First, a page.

Dukes bow out to Blades in four straight

HEAD-TO-HEAD- Wellington goalie Logan Bateman holds his crease as Oakville Blade Kyle Potts and Dukes defenceman Ben Addison crash the crease during Game 4 of the OJHL Buckland Cup finals at Lehigh Arena Thursday night. (Jason Parks/Gazette Staff)

Oakville moves on to 2019 Dudley Hewitt Cup after sweeping Wellington



At the end of the 2019 Ontario Junior Hockey League post season, the best playoff team goes on to represent the 22-team league at the annual Dudley Hewitt Cup Central Canada Championships.

It says here there is absolutely no denying the Oakville Blades are the OJHL’s best playoff team in 2019.

Wellington’s Elijah Gonsalves and Oakville’s Nicholas Aromatario. (Jason Parks/Gazette Staff)

The Blades cut through the Wellington Dukes in four games to sweep away any ideas of a repeat Buckland Cup championship with a 3-2 win in Game 4 Thursday night at Lehigh Arena.

Two back-to-back seven game series in order to return to the Buckland Cup finals was likely enough to hobble Wellington and the Dukes just couldn’t seem to keep up with the bigger, stronger and faster Blades who entered the finals having only played in 15 games to Wellington’s 19 post season contests.

Tired, unable to figure out the olympic ice at Oakville’s 16 Mile Arena and seemingly drawing the ire of the officials every game this series, the Dukes worked valiantly all spring for the chance to defend their 2018 title and, while the Wellington faithful might have wished for a longer series or even an upset, wasn’t this a tremendous run for a team the stumbled through the first half of  the regular season and needed to engineer playoff upset after playoff upset just to reach this stage?

If Dukes fans watched this series and are being honest with themselves, the answer is a resounding yes.

“Since Christmas our team has become a complete unit and jelled with a lot of chemistry,” Dukes Head Coach John Druce said after Game 4. “It’s a very close knit group of players and I feel like getting to this point, we did not give up one ounce tonight. Any other team down 3-0 would have packed it in. We battled right to the end and I’m so very proud of them.”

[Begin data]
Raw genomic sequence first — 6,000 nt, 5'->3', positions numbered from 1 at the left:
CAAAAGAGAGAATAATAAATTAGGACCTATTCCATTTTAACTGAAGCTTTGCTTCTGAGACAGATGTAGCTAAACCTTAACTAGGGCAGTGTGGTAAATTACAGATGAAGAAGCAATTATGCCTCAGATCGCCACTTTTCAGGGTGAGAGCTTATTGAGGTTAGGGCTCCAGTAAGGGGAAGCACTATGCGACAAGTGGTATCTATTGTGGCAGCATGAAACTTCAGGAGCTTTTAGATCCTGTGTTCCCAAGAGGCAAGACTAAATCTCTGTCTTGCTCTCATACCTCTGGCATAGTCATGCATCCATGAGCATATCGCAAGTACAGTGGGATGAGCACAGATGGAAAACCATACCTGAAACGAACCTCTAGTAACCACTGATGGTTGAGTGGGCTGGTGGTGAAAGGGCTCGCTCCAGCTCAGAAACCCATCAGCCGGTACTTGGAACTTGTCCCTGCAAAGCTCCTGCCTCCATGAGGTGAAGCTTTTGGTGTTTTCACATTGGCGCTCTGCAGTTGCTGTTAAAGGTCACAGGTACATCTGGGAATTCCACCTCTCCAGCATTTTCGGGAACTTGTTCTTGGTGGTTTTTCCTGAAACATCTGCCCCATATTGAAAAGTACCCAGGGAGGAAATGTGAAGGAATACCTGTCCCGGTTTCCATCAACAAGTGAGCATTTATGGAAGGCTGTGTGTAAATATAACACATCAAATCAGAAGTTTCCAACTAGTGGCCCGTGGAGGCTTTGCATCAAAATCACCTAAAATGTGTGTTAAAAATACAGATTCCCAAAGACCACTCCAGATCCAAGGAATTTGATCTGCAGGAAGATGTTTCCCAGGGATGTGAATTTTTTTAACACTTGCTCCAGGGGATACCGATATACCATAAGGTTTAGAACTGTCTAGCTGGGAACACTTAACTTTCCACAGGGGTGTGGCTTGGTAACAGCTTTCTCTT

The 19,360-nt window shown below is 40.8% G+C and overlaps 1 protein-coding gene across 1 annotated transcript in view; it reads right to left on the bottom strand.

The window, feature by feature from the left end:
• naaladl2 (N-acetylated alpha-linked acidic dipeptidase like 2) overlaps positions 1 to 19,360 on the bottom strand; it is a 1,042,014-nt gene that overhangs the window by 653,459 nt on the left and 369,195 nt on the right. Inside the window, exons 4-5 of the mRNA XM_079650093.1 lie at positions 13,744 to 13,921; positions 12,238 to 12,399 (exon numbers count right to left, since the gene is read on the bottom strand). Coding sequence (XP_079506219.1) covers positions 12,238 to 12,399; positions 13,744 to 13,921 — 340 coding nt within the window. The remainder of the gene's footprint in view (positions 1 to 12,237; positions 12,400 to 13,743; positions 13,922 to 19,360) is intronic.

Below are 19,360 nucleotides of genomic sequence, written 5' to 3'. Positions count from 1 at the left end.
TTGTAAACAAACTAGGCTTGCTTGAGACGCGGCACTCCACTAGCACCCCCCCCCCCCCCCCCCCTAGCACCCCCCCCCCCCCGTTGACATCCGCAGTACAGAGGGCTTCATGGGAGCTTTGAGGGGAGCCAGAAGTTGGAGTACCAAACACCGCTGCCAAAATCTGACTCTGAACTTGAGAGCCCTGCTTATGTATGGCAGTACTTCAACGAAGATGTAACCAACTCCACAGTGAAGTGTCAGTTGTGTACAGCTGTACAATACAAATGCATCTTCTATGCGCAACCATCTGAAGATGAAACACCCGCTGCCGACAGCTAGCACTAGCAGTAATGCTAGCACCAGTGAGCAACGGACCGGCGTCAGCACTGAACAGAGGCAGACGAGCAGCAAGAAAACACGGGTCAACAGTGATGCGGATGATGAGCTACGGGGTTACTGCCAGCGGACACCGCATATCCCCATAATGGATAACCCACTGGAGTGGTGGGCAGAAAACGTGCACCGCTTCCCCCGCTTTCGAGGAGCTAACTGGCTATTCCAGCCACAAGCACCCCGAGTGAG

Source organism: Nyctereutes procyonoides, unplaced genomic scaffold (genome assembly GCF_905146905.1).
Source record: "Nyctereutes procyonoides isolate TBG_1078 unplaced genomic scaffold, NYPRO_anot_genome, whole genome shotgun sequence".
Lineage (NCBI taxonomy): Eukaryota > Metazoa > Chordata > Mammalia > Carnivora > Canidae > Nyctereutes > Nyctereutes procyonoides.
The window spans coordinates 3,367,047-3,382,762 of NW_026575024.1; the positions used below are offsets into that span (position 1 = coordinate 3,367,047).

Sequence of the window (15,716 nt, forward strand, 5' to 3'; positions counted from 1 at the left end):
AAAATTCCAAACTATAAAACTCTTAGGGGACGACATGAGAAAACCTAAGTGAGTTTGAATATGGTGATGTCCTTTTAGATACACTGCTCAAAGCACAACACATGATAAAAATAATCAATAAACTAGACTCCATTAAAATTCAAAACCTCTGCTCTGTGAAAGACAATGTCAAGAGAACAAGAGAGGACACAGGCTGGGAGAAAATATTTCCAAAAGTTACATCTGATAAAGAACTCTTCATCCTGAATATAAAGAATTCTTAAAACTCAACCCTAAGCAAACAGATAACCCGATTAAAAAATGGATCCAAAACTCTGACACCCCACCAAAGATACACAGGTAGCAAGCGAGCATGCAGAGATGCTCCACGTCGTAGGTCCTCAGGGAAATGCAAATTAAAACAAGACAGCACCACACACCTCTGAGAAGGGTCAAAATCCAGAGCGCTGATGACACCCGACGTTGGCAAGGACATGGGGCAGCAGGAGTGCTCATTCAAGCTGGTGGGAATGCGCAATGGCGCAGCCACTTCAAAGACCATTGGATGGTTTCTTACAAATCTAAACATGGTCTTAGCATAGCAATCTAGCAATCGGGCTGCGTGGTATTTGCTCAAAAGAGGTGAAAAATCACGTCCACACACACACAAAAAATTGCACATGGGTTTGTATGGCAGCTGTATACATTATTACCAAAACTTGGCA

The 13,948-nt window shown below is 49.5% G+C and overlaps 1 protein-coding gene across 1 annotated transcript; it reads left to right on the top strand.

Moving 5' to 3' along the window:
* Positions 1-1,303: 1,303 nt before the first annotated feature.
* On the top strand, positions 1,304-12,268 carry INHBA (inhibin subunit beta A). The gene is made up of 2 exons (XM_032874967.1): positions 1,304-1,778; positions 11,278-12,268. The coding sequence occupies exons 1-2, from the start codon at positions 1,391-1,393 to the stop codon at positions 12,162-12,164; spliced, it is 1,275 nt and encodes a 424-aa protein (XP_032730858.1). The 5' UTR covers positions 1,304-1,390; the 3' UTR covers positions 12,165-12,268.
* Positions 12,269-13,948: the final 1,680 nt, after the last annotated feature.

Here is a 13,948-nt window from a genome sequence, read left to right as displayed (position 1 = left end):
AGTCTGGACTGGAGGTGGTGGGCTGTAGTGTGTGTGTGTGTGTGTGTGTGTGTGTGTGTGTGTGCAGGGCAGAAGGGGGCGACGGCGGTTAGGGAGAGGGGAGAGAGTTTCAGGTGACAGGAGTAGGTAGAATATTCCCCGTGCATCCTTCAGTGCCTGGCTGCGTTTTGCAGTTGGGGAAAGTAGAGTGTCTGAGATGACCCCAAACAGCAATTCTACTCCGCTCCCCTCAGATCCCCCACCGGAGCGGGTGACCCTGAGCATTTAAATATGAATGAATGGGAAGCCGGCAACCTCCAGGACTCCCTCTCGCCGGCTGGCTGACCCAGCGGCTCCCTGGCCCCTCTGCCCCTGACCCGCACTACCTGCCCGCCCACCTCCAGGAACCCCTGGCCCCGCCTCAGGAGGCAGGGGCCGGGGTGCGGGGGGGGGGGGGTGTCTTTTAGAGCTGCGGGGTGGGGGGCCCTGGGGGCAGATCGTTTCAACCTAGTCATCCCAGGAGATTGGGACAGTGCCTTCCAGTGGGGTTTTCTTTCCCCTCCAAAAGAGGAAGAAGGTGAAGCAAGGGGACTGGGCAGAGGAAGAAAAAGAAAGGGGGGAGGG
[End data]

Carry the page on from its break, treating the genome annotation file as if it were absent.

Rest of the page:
Logan Bateman lays out to stop Harrison Isreals. (Jason Parks/Gazette Staff)

For stretches of the game on Thursday, Wellington was the better team but the momentum couldn’t be sustained and the breaks always seemed to conspire against them.

Of course, with all the bounces and breaks that came with last seasons success, it’s difficult to not shrug your shoulders and figure the hockey gods are making things even.

Take Oakville’s second goal of the game on Thursday evening early in the third period.

After a whistle blew due to an downed player well behind the play and an Oakville puck carrier in the neutral zone, the ensuing face off erroneously came inside the Wellington end.

Druce and his staff pleaded the case the face off should be at the blue line but to no avail.

Naturally, Oakville kept the puck in the Wellington end, cycling it to the near corner and it was Harrison Israels handcuffing Logan Bateman just 2:29 into the frame to break a 1-1 deadlock.

Stunned, Wellington took a needless if not ticky-tack penalty almost immediately after the Oakville go ahead tally and Garret Pyke and the Blades only needed ten seconds to solve the Dukes penalty kill as a screened Bateman was no match for a point blast by the Mississauga native at the  3:20 mark.

As has been their trademark all post season, Wellington battled back, showing the heart of a defending champion that’s wounded but not ready to ease into that good night.

(Right) Ben Addison consoles Tyson Gilmour. (Jason Parks/Gazette Staff)